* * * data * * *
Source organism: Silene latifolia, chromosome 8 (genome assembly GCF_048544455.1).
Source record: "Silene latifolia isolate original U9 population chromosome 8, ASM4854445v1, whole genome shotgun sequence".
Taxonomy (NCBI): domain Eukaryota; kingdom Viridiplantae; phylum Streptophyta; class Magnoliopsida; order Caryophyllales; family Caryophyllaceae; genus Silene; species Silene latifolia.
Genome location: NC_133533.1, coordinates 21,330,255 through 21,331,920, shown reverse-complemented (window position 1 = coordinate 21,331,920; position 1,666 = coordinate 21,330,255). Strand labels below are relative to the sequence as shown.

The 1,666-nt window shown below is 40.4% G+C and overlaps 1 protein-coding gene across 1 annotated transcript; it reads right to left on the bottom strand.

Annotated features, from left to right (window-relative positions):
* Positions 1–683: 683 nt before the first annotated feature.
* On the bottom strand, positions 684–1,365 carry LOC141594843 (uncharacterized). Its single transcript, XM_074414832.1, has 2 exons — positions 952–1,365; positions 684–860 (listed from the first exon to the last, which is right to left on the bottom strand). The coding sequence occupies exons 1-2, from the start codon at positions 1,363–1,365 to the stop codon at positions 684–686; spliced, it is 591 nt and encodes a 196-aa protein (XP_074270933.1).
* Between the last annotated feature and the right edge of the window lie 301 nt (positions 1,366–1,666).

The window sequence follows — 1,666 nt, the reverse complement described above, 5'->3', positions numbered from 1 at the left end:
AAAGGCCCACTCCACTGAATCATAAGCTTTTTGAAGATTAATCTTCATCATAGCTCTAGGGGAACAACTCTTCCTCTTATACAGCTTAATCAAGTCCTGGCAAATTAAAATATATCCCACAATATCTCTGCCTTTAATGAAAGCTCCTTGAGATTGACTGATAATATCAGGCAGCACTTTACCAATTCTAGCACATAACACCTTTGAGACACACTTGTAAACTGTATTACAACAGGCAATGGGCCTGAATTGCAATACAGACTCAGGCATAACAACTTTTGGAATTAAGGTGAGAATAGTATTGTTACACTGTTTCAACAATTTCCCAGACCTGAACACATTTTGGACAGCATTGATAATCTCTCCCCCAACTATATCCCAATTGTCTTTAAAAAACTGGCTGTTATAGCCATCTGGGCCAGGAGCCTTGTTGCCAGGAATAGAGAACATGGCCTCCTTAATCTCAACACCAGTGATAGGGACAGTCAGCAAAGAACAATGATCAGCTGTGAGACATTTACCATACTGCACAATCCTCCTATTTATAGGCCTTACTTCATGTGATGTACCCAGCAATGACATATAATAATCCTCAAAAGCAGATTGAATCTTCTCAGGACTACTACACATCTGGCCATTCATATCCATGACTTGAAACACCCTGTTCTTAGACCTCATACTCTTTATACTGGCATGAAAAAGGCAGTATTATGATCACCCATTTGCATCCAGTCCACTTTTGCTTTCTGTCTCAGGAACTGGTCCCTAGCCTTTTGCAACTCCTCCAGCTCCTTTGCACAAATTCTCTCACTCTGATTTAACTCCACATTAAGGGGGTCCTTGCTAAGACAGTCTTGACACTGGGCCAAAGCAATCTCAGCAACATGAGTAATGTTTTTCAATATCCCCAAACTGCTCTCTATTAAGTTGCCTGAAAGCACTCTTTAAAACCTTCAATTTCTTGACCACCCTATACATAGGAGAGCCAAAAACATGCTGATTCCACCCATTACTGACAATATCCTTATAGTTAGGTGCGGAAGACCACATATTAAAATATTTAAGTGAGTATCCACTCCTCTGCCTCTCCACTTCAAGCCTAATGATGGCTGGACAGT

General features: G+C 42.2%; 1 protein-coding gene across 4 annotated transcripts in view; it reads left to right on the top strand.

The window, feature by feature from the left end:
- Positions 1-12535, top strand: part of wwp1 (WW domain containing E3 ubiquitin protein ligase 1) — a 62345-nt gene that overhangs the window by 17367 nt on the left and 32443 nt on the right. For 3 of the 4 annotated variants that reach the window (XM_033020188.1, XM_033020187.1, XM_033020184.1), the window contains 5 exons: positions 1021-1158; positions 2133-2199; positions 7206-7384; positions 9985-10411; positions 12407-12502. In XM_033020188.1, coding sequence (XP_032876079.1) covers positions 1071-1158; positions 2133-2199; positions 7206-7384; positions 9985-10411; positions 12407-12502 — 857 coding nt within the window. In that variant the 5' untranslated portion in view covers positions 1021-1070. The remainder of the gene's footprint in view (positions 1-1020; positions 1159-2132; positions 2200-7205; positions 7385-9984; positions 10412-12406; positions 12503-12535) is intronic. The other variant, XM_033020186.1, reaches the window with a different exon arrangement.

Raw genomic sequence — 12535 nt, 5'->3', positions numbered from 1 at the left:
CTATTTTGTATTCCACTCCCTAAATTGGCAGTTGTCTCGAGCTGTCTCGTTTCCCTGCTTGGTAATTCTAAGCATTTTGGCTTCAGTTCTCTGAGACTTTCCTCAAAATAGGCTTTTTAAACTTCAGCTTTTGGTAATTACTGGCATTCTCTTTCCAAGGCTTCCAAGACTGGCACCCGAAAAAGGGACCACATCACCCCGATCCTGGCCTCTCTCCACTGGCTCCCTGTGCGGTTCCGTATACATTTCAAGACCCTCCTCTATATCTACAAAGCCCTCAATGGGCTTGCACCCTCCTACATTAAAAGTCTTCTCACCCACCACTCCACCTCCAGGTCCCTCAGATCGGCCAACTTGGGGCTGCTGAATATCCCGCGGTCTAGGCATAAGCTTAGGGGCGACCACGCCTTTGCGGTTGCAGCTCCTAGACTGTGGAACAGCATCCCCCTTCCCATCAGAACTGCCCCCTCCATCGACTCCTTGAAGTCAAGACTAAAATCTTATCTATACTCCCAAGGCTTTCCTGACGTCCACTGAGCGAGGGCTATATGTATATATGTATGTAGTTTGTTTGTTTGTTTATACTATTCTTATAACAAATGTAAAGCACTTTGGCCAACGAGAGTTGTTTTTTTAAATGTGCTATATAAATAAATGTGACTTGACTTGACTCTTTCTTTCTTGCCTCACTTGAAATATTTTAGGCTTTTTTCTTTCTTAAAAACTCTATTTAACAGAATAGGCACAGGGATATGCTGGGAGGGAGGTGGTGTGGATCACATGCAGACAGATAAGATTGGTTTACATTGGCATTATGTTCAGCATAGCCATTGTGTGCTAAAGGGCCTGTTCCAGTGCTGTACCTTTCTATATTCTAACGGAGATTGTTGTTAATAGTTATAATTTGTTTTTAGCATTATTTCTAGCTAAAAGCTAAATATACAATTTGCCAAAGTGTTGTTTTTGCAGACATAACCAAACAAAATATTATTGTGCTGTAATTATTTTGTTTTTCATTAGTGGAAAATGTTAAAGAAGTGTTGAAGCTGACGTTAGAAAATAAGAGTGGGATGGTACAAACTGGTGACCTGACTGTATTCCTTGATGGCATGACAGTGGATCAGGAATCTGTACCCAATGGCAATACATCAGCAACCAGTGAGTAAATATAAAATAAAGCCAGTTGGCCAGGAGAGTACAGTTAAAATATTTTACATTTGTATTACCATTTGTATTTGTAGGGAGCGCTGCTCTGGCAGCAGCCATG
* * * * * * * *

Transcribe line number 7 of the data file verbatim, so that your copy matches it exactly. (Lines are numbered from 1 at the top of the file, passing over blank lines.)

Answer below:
* Positions 1–683: 683 nt before the first annotated feature.